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International Journal for Uncertainty Quantification

Impact factor: 1.000

ISSN Print: 2152-5080
ISSN Online: 2152-5099

Open Access

International Journal for Uncertainty Quantification

DOI: 10.1615/Int.J.UncertaintyQuantification.2014007658
pages 349-364

OPTIMIZATION-BASED SAMPLING IN ENSEMBLE KALMAN FILTERING

Antti Solonen
Lappeenranta University of Technology, Laboratory of Applied Mathematics
Alexander Bibov
Lappeenranta University of Technology, Laboratory of Applied Mathematics
Johnathan M. Bardsley
Department of Mathematical Sciences, The University of Montana, Missoula, Montana 59812-0864, USA
Heikki Haario
Department of Mathematics and Physics, Lappeenranta University of Technology; Finnish Meteorological Institute, Helsinki, Finland

ABSTRACT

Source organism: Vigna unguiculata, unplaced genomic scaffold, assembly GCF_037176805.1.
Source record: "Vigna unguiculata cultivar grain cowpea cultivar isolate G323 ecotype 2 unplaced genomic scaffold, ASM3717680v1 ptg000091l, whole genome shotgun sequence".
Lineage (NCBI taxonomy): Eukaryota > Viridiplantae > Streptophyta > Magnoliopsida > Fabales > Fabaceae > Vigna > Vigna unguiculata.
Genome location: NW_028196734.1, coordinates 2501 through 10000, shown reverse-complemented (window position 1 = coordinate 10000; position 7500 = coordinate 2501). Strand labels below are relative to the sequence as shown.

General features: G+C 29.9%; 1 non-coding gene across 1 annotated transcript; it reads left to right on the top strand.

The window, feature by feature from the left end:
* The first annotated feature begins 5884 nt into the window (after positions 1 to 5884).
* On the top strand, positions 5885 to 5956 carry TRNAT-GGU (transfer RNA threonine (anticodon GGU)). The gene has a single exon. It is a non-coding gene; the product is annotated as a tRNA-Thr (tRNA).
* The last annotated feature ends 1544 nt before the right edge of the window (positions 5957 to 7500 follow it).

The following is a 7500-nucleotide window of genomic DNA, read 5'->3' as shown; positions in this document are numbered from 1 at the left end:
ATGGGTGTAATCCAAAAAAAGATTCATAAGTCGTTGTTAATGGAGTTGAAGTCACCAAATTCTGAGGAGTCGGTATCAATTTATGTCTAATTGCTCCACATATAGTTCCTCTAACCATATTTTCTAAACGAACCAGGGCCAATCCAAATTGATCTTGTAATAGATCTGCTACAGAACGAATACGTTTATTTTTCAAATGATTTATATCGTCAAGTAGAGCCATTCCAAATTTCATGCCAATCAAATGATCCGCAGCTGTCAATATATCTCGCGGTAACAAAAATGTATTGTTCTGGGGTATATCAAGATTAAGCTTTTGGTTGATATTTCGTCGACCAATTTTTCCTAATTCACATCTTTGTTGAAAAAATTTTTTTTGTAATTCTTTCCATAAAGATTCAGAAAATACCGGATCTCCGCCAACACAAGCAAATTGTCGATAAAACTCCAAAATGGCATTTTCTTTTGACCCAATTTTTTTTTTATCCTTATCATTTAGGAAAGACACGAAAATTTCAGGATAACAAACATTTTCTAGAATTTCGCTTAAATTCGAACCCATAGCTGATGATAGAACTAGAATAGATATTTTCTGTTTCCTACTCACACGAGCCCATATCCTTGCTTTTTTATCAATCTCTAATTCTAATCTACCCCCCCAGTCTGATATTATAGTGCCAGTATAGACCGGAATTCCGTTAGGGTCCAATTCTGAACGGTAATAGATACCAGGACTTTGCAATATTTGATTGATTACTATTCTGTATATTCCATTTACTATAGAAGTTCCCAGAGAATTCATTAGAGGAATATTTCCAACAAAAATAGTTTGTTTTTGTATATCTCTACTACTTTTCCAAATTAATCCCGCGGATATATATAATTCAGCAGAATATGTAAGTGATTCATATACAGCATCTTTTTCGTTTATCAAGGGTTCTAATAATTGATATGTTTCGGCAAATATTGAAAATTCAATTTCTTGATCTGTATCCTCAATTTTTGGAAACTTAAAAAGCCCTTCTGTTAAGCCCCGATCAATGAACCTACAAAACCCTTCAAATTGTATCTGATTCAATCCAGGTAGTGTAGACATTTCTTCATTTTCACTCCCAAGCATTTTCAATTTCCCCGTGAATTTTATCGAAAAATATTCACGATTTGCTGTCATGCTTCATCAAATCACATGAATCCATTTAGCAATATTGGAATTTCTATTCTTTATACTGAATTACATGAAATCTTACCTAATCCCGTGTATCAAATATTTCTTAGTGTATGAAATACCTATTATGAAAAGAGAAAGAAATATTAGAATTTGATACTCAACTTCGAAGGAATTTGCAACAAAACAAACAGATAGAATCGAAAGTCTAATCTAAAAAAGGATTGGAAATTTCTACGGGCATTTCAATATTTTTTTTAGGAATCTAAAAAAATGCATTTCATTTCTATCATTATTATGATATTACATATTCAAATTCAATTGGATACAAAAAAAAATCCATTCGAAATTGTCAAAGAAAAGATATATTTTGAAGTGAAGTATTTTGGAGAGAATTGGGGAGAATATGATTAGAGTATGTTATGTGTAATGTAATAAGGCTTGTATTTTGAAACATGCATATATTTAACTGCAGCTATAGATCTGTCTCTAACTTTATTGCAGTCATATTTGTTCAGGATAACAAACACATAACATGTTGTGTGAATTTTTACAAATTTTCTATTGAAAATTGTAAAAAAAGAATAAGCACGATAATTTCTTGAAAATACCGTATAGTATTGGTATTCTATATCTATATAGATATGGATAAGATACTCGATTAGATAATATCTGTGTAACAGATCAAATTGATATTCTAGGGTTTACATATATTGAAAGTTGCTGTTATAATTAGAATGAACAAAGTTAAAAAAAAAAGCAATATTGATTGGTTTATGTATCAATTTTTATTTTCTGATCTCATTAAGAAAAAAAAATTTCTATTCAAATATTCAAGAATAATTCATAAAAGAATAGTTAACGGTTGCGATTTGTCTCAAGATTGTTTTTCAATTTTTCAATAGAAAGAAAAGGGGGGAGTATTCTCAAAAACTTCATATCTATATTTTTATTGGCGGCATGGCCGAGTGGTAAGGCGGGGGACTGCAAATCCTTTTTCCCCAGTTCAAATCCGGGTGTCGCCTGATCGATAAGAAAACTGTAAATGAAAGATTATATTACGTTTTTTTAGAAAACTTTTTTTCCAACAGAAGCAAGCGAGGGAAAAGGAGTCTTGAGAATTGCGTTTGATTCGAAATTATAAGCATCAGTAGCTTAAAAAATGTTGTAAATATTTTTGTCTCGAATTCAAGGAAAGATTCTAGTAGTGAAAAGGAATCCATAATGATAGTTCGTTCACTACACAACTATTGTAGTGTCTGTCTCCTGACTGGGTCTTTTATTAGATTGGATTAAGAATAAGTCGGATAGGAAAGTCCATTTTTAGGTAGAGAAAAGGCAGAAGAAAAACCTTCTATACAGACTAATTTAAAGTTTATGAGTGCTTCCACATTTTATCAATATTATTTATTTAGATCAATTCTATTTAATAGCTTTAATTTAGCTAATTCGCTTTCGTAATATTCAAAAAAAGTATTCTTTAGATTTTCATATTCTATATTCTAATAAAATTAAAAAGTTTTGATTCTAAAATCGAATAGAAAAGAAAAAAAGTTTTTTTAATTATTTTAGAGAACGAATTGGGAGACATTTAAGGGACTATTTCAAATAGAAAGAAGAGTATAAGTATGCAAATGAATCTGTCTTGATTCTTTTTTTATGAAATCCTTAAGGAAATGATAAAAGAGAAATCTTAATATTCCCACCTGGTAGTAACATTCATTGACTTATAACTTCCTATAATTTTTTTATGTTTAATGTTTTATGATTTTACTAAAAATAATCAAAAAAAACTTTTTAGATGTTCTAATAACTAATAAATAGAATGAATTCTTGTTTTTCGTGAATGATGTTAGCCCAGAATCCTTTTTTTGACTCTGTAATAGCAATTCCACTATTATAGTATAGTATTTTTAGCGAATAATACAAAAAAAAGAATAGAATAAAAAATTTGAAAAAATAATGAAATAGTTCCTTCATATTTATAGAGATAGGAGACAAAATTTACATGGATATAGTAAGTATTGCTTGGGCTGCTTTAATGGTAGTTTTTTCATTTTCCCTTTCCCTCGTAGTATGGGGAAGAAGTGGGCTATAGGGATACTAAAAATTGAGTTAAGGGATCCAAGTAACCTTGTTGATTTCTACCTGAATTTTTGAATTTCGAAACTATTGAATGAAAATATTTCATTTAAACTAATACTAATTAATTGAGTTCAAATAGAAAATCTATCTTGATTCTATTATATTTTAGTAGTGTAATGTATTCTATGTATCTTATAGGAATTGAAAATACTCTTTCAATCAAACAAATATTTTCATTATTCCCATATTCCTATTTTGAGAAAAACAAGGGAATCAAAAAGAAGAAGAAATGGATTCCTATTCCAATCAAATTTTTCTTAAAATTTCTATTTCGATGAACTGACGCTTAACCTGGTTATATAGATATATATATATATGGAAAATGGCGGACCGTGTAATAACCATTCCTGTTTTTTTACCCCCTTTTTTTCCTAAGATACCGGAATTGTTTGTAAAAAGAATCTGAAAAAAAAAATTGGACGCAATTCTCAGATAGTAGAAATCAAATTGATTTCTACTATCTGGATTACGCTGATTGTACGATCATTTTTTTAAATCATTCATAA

In the ensemble Kalman filter (EnKF), uncertainty in the state of a dynamical model is represented as samples of the state vector. The samples are propagated forward using the evolution model, and the forecast (prior) mean and covariance matrix are estimated from the ensemble. Data assimilation is carried out by using these estimates in the Kalman filter formulas. The prior is given in the subspace spanned by the propagated ensemble, the size of which is typically much smaller than the dimension of the state space. The rank-deficiency of these covariance matrices is problematic, and, for instance, unrealistic correlations often appear between spatially distant points, and different localization or covariance tapering methods are needed to make the approach feasible in practice. In this paper, we present a novel way to implement ensemble Kalman filtering using optimization-based sampling, in which the forecast error covariance has full rank and the need for localization is diminished. The method is based on the randomize then optimize (RTO) technique, where a sample from a Gaussian distribution is computed by perturbing the data and the prior, and solving a quadratic optimization problem. We test our method in two benchmark problems: the 40-dimensional Lorenz '96 model and the 1600-dimensional two-layer quasi-geostrophic model. Results show that the performance of the method is significantly better than that of the standard EnKF, especially with small ensemble sizes when the rank-deficiency problems in EnKF are emphasized.